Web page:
Though he never held elected office, Pierre-Charles became a leader of the Democratic Convergence, which staged protests until Aristide left amid a rebellion in February.

In 1959, Pierre-Charles helped found the Party of Popular Understanding, which later was absorbed into the Haitian Communist Party.

Communists faced persecution under dictator Francois “Papa Doc” Duvalier, and in 1960 Pierre-Charles began 26 years in exile, studying economics at Mexico’s National Autonomous University.

His falling out with Aristide came in 1997, when Pierre-Charles accused the former priest of trying to monopolize power.

Pierre-Charles’ supporters gathered signatures to nominate him for the Nobel Peace Prize last year.

Christopher Reeve

MOUNT KISCO, N.Y. (AP) – Christopher Reeve, the chiseled, strapping “Superman” of celluloid who became another kind of hero as a force for spinal cord research after a devastating horse-riding accident, died Sunday of complications from an infection caused by a bedsore. He was 52.

Reeve was a quadriplegic for the last nine years of his life. He vowed that he would one day walk again

After winning worldwide fame as Superman in four films from 1978 to 1987 and struggling to “escape the cape” with later roles, Reeve became the face of spinal cord injury after his May 1995 riding accident in Culpeper, Va.

The injury left him without the use of his arms or legs; he could not breathe without a ventilator. He was still dealing with the horror of his injury six months later when he decided how he would spend the rest of his life.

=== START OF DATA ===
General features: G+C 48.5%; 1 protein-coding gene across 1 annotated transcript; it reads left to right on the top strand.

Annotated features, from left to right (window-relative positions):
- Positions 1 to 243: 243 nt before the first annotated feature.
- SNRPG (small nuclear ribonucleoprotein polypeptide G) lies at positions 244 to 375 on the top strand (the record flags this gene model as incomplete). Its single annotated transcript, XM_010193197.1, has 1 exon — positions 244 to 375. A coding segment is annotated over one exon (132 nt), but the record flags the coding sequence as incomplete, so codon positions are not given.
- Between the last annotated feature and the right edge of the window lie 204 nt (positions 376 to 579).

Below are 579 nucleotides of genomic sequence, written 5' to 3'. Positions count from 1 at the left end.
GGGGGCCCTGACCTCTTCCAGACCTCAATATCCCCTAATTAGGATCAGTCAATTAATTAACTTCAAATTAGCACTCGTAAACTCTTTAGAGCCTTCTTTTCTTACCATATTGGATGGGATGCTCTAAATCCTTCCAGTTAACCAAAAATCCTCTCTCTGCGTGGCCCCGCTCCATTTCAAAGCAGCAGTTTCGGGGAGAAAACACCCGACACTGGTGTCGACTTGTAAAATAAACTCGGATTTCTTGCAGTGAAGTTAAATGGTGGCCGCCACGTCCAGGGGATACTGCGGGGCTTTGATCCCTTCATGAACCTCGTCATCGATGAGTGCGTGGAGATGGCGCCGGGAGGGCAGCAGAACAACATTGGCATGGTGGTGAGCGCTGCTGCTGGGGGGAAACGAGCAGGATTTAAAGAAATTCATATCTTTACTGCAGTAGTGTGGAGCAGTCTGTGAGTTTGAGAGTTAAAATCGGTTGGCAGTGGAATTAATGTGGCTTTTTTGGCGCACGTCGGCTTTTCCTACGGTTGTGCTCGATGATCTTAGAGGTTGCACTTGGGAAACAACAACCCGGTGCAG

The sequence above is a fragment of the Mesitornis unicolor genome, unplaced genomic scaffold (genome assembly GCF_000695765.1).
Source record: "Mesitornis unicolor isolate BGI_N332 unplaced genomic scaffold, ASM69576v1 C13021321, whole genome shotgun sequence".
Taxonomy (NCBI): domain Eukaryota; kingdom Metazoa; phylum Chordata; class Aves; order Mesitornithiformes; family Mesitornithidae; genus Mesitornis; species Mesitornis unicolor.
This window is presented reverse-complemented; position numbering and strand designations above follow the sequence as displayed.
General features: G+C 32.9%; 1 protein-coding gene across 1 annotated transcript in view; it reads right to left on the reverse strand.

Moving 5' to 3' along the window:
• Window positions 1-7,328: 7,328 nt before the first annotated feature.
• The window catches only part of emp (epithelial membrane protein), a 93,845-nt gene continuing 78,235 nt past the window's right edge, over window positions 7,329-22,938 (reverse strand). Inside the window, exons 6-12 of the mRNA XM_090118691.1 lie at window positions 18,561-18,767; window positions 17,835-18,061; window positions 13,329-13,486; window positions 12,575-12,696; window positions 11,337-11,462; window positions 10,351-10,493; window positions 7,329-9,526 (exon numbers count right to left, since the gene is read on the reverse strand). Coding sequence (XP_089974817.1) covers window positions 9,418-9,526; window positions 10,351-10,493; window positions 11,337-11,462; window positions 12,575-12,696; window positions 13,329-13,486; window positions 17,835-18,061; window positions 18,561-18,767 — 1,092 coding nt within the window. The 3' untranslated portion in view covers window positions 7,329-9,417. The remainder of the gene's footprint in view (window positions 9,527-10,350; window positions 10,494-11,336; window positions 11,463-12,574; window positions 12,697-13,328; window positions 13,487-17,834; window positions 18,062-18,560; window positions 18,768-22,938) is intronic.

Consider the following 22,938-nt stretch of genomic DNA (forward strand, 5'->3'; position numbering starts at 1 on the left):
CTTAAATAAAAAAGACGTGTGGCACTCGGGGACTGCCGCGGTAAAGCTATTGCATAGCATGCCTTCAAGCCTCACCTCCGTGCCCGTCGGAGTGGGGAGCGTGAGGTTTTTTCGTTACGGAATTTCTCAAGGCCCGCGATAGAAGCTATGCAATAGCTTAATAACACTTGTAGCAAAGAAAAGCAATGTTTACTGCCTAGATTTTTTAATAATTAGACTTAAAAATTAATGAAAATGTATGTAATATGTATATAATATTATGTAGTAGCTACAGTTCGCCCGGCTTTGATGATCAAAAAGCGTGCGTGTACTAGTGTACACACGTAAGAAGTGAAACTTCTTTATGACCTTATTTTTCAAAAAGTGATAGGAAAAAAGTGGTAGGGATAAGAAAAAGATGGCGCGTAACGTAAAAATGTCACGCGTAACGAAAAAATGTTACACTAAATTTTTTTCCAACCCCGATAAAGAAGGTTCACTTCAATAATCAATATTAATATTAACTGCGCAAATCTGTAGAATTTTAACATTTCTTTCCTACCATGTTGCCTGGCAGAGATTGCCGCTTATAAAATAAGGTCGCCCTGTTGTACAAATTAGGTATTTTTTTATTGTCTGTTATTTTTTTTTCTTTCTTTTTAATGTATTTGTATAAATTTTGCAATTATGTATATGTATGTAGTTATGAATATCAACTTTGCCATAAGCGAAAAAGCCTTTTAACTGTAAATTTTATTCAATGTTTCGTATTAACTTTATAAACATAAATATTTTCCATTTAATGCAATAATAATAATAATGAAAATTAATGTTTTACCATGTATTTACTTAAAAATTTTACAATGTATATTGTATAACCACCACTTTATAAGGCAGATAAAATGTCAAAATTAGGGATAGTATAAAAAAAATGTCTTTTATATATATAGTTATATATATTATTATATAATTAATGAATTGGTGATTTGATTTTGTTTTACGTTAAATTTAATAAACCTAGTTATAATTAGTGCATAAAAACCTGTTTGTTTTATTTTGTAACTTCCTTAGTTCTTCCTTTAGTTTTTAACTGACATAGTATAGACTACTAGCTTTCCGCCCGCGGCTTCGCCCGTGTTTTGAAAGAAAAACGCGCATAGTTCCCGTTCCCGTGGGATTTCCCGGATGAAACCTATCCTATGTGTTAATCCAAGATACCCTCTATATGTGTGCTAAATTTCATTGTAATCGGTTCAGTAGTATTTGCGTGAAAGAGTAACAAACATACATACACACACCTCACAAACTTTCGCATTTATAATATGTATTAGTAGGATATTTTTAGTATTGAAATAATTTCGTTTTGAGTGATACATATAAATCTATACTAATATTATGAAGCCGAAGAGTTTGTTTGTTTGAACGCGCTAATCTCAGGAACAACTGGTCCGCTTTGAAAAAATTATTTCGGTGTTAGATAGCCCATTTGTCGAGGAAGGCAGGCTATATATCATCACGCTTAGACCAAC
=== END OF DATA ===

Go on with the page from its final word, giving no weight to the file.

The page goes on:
He used his Hollywood fame to win attention and funding for scientific study of disabilities like his and to lobby for looser restrictions on stem-cell research.

Reeve landed a part on the soap opera “Love of Life” in 1974. His first Broadway role was as Katharine Hepburn’s grandson in “A Matter of Gravity,” and his first movie role was in the 1978 submarine movie “Gray Lady Down.”

Then came “Superman,” fame and wealth.

After the sequels, the 6-foot-4 Reeve played a crippled Vietnam veteran in “Fifth of July” on Broadway, a lovestruck time-traveler in the movie “Somewhere in Time,” and an aspiring playwright in the thriller “Deathtrap.”

In 1993 he appeared with Anthony Hopkins and Emma Thompson in the critically praised “The Remains of the Day.”

Reeve did some directing and even returned to acting in a 1998 production of “Rear Window,” an update of the Hitchcock thriller. He won a Screen Actors Guild award for best actor in a TV movie or miniseries.

Recently, Reeve returned to the comic-book story that made him famous. He made several guest appearances on the WB series “Smallville” as Dr. Swann, a scientist who gave the teenage Clark Kent insight into his future as Superman.

Fernando Sabino

RIO DE JANEIRO, Brazil (AP) – Fernando Sabino, whose colloquial stories of inland Brazil made him a best-selling author, died Monday of cancer, Rio’s O Globo newspaper reported. He was 80.

Sabino vaulted to fame in 1956 with the novel “A Time to Meet,” the tale of three friends in the inland city of Belo Horizonte. The book became compulsory reading for a generation of youngsters.

Best known for his essays and short stories, Sabino also enjoyed commercial acclaim with “The Great Mentecapto” and “The Naked Man,” which were made into films.

Sabino was part of a celebrated literary circle from the rural state of Minas Gerais, whose members included Helio Pellegrino, Otto Lara Resende and Paulo Mendes Campos.

Only subscribers are eligible to post comments. Please subscribe or to participate in the conversation. Here’s why.

Use the form below to reset your password. When you've submitted your account email, we will send an email with a reset code.